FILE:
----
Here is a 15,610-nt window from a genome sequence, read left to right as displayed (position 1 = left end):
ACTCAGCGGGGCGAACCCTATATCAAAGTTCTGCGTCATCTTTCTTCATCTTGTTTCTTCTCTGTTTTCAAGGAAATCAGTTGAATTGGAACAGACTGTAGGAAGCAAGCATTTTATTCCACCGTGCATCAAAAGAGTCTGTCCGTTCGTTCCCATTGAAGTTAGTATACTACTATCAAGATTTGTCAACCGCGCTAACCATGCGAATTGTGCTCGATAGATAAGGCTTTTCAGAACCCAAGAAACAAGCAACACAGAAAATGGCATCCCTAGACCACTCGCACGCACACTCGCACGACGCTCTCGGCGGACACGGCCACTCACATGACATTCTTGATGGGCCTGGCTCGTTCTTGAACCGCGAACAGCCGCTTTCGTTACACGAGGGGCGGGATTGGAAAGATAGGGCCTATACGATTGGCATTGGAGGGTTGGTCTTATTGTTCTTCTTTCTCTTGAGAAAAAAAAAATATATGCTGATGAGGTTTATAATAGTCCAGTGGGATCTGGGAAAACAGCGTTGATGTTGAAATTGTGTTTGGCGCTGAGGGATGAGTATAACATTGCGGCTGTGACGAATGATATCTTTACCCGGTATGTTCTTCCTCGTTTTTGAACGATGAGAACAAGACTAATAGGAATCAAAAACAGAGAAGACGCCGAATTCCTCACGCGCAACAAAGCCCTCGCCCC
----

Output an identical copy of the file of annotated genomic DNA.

Here is a 15,610-nt window from a genome sequence, read left to right as displayed (position 1 = left end):
ACTCAGCGGGGCGAACCCTATATCAAAGTTCTGCGTCATCTTTCTTCATCTTGTTTCTTCTCTGTTTTCAAGGAAATCAGTTGAATTGGAACAGACTGTAGGAAGCAAGCATTTTATTCCACCGTGCATCAAAAGAGTCTGTCCGTTCGTTCCCATTGAAGTTAGTATACTACTATCAAGATTTGTCAACCGCGCTAACCATGCGAATTGTGCTCGATAGATAAGGCTTTTCAGAACCCAAGAAACAAGCAACACAGAAAATGGCATCCCTAGACCACTCGCACGCACACTCGCACGACGCTCTCGGCGGACACGGCCACTCACATGACATTCTTGATGGGCCTGGCTCGTTCTTGAACCGCGAACAGCCGCTTTCGTTACACGAGGGGCGGGATTGGAAAGATAGGGCCTATACGATTGGCATTGGAGGGTTGGTCTTATTGTTCTTCTTTCTCTTGAGAAAAAAAAAATATATGCTGATGAGGTTTATAATAGTCCAGTGGGATCTGGGAAAACAGCGTTGATGTTGAAATTGTGTTTGGCGCTGAGGGATGAGTATAACATTGCGGCTGTGACGAATGATATCTTTACCCGGTATGTTCTTCCTCGTTTTTGAACGATGAGAACAAGACTAATAGGAATCAAAAACAGAGAAGACGCCGAATTCCTCACGCGCAACAAAGCCCTCGCCCC